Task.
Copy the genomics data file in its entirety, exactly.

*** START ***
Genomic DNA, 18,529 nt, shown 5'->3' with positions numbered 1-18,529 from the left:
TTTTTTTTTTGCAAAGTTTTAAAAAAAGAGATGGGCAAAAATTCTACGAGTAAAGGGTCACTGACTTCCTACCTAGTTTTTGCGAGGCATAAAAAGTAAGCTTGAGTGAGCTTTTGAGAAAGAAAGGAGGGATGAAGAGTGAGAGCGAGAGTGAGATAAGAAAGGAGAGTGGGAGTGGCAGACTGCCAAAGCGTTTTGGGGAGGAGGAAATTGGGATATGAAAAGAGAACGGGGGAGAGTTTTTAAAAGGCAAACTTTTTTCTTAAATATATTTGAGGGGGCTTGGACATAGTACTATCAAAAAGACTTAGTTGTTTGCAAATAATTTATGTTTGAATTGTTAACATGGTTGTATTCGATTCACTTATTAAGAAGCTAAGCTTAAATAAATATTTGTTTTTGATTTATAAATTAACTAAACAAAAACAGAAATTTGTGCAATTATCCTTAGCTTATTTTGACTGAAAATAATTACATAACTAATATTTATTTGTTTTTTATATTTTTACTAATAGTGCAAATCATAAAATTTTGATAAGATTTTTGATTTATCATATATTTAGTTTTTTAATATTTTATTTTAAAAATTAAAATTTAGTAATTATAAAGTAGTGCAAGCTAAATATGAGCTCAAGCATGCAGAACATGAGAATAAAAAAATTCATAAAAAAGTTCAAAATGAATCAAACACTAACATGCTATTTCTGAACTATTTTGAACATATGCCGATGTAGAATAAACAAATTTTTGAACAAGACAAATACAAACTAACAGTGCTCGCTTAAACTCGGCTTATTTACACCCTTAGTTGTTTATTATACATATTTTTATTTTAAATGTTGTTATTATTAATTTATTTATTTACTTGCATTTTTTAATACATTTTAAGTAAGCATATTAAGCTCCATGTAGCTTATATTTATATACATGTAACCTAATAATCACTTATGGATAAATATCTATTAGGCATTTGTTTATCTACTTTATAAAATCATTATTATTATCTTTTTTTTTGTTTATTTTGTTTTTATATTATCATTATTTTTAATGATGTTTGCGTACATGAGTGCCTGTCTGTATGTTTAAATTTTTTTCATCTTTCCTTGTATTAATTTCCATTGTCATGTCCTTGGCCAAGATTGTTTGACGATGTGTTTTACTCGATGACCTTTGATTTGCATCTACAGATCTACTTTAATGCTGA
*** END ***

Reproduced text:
Genomic DNA, 18,529 nt, shown 5'->3' with positions numbered 1-18,529 from the left:
TTTTTTTTTTGCAAAGTTTTAAAAAAAGAGATGGGCAAAAATTCTACGAGTAAAGGGTCACTGACTTCCTACCTAGTTTTTGCGAGGCATAAAAAGTAAGCTTGAGTGAGCTTTTGAGAAAGAAAGGAGGGATGAAGAGTGAGAGCGAGAGTGAGATAAGAAAGGAGAGTGGGAGTGGCAGACTGCCAAAGCGTTTTGGGGAGGAGGAAATTGGGATATGAAAAGAGAACGGGGGAGAGTTTTTAAAAGGCAAACTTTTTTCTTAAATATATTTGAGGGGGCTTGGACATAGTACTATCAAAAAGACTTAGTTGTTTGCAAATAATTTATGTTTGAATTGTTAACATGGTTGTATTCGATTCACTTATTAAGAAGCTAAGCTTAAATAAATATTTGTTTTTGATTTATAAATTAACTAAACAAAAACAGAAATTTGTGCAATTATCCTTAGCTTATTTTGACTGAAAATAATTACATAACTAATATTTATTTGTTTTTTATATTTTTACTAATAGTGCAAATCATAAAATTTTGATAAGATTTTTGATTTATCATATATTTAGTTTTTTAATATTTTATTTTAAAAATTAAAATTTAGTAATTATAAAGTAGTGCAAGCTAAATATGAGCTCAAGCATGCAGAACATGAGAATAAAAAAATTCATAAAAAAGTTCAAAATGAATCAAACACTAACATGCTATTTCTGAACTATTTTGAACATATGCCGATGTAGAATAAACAAATTTTTGAACAAGACAAATACAAACTAACAGTGCTCGCTTAAACTCGGCTTATTTACACCCTTAGTTGTTTATTATACATATTTTTATTTTAAATGTTGTTATTATTAATTTATTTATTTACTTGCATTTTTTAATACATTTTAAGTAAGCATATTAAGCTCCATGTAGCTTATATTTATATACATGTAACCTAATAATCACTTATGGATAAATATCTATTAGGCATTTGTTTATCTACTTTATAAAATCATTATTATTATCTTTTTTTTTGTTTATTTTGTTTTTATATTATCATTATTTTTAATGATGTTTGCGTACATGAGTGCCTGTCTGTATGTTTAAATTTTTTTCATCTTTCCTTGTATTAATTTCCATTGTCATGTCCTTGGCCAAGATTGTTTGACGATGTGTTTTACTCGATGACCTTTGATTTGCATCTACAGATCTACTTTAATGCTGA